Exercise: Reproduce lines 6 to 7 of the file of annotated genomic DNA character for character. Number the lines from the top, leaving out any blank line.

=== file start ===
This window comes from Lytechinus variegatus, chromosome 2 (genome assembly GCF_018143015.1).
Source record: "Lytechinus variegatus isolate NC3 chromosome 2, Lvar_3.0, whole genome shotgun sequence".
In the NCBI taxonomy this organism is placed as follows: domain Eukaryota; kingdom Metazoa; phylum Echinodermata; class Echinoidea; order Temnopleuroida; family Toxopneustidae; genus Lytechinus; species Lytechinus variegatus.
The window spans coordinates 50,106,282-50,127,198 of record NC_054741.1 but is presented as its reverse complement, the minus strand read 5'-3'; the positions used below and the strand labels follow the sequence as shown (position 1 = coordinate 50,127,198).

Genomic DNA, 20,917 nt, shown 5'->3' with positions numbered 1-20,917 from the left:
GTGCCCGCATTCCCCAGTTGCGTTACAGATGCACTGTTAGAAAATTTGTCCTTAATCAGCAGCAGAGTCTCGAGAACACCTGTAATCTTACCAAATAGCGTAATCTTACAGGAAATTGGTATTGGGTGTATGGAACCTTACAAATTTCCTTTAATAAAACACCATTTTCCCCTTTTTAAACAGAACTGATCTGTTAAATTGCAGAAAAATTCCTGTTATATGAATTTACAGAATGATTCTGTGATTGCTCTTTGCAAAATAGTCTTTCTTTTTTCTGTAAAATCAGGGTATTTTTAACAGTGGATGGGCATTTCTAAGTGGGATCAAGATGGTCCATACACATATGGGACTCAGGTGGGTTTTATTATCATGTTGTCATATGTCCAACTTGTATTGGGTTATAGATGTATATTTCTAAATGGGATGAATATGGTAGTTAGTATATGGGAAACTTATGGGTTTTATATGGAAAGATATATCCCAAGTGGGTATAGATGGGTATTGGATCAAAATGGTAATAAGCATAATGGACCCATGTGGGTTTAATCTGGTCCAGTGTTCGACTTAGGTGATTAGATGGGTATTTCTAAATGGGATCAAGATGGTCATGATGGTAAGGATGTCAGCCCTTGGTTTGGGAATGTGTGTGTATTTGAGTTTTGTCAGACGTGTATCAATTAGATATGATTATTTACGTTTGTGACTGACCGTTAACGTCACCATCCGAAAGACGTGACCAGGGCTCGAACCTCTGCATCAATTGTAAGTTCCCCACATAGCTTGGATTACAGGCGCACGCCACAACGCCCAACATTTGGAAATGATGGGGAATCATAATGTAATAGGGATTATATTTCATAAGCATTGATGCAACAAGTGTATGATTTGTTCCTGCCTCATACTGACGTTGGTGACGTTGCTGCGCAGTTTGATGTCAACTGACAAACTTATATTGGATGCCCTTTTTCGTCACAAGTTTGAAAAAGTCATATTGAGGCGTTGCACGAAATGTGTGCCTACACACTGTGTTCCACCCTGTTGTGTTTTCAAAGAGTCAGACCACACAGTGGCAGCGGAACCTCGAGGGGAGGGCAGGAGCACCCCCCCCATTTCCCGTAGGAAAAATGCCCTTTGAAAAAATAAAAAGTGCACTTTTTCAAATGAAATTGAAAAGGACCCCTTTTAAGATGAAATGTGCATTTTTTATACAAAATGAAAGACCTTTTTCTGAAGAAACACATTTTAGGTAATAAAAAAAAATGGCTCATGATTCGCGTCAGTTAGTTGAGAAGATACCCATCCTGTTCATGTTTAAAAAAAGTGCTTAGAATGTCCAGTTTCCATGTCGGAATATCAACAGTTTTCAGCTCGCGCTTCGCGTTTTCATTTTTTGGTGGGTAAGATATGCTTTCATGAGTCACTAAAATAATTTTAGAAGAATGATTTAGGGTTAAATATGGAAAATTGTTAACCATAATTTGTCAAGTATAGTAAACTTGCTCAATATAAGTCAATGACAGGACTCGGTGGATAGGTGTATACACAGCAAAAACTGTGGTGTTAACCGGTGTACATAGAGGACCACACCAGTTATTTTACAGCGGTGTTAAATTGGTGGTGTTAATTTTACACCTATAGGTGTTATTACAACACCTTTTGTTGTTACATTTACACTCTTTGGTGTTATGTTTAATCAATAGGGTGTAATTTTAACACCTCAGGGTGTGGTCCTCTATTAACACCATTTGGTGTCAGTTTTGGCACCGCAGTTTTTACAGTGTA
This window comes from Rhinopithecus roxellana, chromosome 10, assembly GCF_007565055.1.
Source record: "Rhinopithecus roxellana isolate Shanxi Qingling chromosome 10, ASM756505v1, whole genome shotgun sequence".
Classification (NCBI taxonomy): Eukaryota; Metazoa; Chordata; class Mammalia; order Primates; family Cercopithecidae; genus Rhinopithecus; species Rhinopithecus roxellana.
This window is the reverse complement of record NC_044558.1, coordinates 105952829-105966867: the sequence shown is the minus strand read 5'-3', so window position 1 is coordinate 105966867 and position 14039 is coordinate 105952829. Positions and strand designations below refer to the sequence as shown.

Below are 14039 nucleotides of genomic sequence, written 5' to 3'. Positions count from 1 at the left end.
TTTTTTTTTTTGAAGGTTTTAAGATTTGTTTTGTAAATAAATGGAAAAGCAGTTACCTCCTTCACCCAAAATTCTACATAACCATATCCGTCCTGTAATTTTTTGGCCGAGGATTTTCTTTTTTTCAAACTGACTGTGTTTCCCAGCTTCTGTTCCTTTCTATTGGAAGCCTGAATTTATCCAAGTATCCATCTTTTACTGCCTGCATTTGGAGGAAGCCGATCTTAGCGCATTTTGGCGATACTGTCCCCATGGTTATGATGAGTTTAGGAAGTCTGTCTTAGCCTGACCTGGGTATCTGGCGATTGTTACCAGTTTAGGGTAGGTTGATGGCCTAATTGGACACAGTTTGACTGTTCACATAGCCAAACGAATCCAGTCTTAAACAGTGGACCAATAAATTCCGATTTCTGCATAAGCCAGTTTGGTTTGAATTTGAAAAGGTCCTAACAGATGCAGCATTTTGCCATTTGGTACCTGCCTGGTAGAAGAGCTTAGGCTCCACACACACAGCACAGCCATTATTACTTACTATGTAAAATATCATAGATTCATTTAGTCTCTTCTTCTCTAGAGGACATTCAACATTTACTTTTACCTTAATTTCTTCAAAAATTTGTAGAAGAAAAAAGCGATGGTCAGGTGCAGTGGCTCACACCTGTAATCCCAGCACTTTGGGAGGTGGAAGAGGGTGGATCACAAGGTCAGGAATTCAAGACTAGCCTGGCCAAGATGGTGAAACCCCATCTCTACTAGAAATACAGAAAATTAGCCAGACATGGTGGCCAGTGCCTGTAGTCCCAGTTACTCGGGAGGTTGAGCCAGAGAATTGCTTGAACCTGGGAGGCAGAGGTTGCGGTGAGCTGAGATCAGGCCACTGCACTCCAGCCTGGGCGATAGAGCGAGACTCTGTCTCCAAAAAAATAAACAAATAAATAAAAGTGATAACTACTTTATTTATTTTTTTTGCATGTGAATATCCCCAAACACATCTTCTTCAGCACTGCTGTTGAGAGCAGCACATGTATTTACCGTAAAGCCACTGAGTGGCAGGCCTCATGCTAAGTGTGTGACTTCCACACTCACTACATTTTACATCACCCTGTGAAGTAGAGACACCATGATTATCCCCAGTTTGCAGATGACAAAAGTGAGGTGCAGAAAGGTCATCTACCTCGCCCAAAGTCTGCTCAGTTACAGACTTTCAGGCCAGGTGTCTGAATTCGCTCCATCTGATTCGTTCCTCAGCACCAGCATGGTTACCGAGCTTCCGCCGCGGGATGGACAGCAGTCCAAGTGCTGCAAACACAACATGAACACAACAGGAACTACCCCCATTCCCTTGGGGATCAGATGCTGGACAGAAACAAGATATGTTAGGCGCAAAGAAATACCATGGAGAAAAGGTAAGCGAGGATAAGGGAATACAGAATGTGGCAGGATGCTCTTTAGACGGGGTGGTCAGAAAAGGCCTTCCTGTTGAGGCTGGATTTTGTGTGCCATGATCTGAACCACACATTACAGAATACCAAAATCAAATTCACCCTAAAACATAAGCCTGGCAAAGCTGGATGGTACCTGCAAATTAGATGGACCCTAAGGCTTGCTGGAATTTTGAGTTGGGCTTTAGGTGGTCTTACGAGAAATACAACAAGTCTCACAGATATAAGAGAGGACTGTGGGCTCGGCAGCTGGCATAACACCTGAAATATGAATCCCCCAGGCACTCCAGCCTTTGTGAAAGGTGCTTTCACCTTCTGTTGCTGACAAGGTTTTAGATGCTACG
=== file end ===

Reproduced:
GTGCCCGCATTCCCCAGTTGCGTTACAGATGCACTGTTAGAAAATTTGTCCTTAATCAGCAGCAGAGTCTCGAGAACACCTGTAATCTTACCAAATAGCGTAATCTTACAGGAAATTGGTATTGGGTGTATGGAACCTTACAAATTTCCTTTAATAAAACACCATTTTCCCCTTTTTAAACAGAACTGATCTGTTAAATTGCAGAAAAATTCCTGTTATATGAATTTACAGAATGATTCTGTGATTGCTCTTTGCAAAATAGTCTTTCTTTTTTCTGTAAAATCAGGGTATTTTTAACAGTGGATGGGCATTTCTAAGTGGGATCAAGATGGTCCATACACATATGGGACTCAGGTGGGTTTTATTATCATGTTGTCATATGTCCAACTTGTATTGGGTTATAGATGTATATTTCTAAATGGGATGAATATGGTAGTTAGTATATGGGAAACTTATGGGTTTTATATGGAAAGATATATCCCAAGTGGGTATAGATGGGTATTGGATCAAAATGGTAATAAGCATAATGGACCCATGTGGGTTTAATCTGGTCCAGTGTTCGACTTAGGTGATTAGATGGGTATTTCTAAATGGGATCAAGATGGTCATGATGGTAAGGATGTCAGCCCTTGGTTTGGGAATGTGTGTGTATTTGAGTTTTGTCAGACGTGTATCAATTAGATATGATTATTTACGTTTGTGACTGACCGTTAACGTCACCATCCGAAAGACGTGACCAGGGCTCGAACCTCTGCATCAATTGTAAGTTCCCCACATAGCTTGGATTACAGGCGCACGCCACAACGCCCAACATTTGGAAATGATGGGGAATCATAATGTAATAGGGATTATATTTCATAAGCATTGATGCAACAAGTGTATGATTTGTTCCTGCCTCATACTGACGTTGGTGACGTTGCTGCGCAGTTTGATGTCAACTGACAAACTTATATTGGATGCCCTTTTTCGTCACAAGTTTGAAAAAGTCATATTGAGGCGTTGCACGAAATGTGTGCCTACACACTGTGTTCCACCCTGTTGTGTTTTCAAAGAGTCAGACCACACAGTGGCAGCGGAACCTCGAGGGGAGGGCAGGAGCACCCCCCCCATTTCCCGTAGGAAAAATGCCCTTTGAAAAAATAAAAAGTGCACTTTTTCAAATGAAATTGAAAAGGACCCCTTTTAAGATGAAATGTGCATTTTTTATACAAAATGAAAGACCTTTTTCTGAAGAAACACATTTTAGGTAATAAAAAAAAATGGCTCATGATTCGCGTCAGTTAGTTGAGAAGATACCCATCCTGTTCATGTTTAAAAAAAGTGCTTAGAATGTCCAGTTTCCATGTCGGAATATCAACAGTTTTCAGCTCGCGCTTCGCGTTTTCATTTTTTGGTGGGTAAGATATGCTTTCATGAGTCACTAAAATAATTTTAGAAGAATGATTTAGGGTTAAATATGGAAAATTGTTAACCATAATTTGTCAAGTATAGTAAACTTGCTCAATATAAGTCAATGACAGGACTCGGTGGATAGGTGTATACACAGCAAAAACTGTGGTGTTAACCGGTGTACATAGAGGACCACACCAGTTATTTTACAGCGGTGTTAAATTGGTGGTGTTAATTTTACACCTATAGGTGTTATTACAACACCTTTTGTTGTTACATTTACACTCTTTGGTGTTATGTTTAATCAATAGGGTGTAATTTTAACACCTCAGGGTGTGGTCCTCTATTAACACCATTTGGTGTCAGTTTTGGCACCGCAGTTTTTACAGTGTA
This window comes from Rhinopithecus roxellana, chromosome 10, assembly GCF_007565055.1.